Today we completed what will probably be our last bike ride on this trip.
We were blessed with a dry and cloudy morning for the ride. I say blessed because the roads were unsealed and the surface is an “Aussie outback” shade of red that, by the looks of the mud pools on the road, any rain would have resulted in us turning into extremely unpleasant looking souls.
The last blog post highlighted why we were so happy to have the sun behind the clouds.
Overall, a great finish to what has been some fantastic riding during our time away. Ruth is already talking about where our next ride should be, the hills of Cornwall have long been forgotten.
We did not have to bike far out of Siem Reap to find a very different Cambodia to the impression you get from the city. Take any turn off a main road and the secondary roads range from reasonable unsealed tracks to something that looks like it is covered in bomb craters. You did not want to bike into those pot holes.
Yesterday we completed a 74km round trip by tuk tuk to one of the outlying temples. That distance is probably stretching your endurance in a tuk tuk. I think the driver had aspirations of becoming a formula one racing driver, we sped past other tuk tuks and weaved through the oncoming traffic but we decided that we have become immune to crazy driving over the last few months.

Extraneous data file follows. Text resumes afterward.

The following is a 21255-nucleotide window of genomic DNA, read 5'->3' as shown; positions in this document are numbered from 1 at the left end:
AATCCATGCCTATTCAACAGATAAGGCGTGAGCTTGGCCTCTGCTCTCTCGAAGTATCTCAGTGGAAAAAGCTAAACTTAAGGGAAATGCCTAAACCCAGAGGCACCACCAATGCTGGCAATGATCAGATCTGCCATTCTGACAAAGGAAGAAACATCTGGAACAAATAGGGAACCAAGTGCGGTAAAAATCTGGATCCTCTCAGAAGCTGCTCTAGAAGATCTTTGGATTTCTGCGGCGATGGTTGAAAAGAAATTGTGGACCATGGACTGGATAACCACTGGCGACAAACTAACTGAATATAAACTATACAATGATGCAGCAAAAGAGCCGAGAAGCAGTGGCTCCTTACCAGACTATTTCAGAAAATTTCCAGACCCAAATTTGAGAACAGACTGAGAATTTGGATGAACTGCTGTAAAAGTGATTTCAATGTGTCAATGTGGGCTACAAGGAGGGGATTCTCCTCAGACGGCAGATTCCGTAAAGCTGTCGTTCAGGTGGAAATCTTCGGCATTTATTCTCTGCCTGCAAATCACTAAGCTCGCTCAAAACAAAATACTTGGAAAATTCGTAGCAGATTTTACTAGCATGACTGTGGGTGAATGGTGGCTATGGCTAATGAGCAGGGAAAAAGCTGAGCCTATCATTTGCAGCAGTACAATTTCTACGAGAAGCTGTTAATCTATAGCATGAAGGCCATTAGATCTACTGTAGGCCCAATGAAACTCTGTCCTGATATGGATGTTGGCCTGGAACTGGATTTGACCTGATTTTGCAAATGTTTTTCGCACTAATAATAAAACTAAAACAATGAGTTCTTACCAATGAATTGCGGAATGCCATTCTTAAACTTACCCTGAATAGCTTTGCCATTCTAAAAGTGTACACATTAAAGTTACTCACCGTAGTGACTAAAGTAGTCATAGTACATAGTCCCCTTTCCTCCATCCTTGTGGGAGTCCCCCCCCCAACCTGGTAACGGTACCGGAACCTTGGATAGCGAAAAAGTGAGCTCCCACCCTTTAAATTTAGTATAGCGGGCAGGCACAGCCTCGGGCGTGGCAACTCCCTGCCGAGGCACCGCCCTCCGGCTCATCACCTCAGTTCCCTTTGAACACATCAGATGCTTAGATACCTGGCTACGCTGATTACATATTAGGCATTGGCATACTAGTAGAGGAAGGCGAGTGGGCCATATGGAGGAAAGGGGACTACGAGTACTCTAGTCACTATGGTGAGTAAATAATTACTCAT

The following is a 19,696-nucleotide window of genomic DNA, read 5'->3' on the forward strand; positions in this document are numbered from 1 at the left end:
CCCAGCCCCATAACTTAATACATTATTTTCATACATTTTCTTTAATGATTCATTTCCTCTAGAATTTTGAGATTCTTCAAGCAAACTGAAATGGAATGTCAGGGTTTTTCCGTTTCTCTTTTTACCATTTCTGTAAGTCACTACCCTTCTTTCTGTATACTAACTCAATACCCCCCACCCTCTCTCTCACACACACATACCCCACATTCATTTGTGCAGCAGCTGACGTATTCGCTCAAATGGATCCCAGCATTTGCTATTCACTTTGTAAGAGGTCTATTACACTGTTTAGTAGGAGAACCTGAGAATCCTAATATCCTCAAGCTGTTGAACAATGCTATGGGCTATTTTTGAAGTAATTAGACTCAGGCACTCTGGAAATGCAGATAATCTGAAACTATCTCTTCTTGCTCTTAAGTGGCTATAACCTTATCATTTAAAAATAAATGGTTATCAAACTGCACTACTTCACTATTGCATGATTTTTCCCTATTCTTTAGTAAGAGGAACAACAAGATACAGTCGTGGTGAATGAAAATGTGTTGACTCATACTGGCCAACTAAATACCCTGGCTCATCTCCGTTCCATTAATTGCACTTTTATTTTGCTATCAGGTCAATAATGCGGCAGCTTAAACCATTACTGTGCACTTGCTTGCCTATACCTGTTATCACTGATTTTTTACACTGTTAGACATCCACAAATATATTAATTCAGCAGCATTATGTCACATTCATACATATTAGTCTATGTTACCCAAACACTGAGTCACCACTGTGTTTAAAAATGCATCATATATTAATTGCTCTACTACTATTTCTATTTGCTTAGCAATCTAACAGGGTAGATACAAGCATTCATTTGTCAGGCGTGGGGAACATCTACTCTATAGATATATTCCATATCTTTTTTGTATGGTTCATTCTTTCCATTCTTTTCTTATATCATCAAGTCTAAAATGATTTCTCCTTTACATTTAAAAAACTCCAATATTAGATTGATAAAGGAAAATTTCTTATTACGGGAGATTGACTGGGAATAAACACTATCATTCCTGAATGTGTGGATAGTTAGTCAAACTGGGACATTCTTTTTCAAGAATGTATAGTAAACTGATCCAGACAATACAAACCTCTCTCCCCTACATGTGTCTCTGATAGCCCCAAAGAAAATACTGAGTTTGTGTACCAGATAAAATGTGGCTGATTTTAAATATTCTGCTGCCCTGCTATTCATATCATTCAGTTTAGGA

If we applied New Zealand road regulations to a country like Cambodia, the country’s roading system would not function. Ruth thought that a tuk tuk back in Kerikeri would be a great tourist idea. It would, but we would not be allowed to run them on the road in a fashion that makes a ride in a tuk tuk such an adventure. You would need seat belts, roll bars, the passengers would need to wear crash helmets, one passenger per tuk tuk, how would that be remotely enjoyable.
We had a three day pass to the Angkor Archaeological Park and were starting to get a little templed out by the last one. There are great photo opportunities to be had and when you take your time, the detail in the carvings is amazing not to mention the sheer magnitude of what was built here. But there is a limit to how many temples you can reasonably digest. You end up getting your temples mixed up, was that last one “Bayon”, “Neak Poan” or “Shirley”?
Well we set off tomorrow on our journey to Australia via a two night stopover in Singapore.
The rest of today will be spent trying to get our gear into our bags. Despite stating that she had finished her shopping, Ruth just could not help herself. “I am only browsing” was the retort to my query on why she was showing so much interest inside the shops. The problem with browsing here is; that as you walk away, the price is dropped dramatically and that is like waving a red rag in front of a bull when it comes to Ruth and shopping.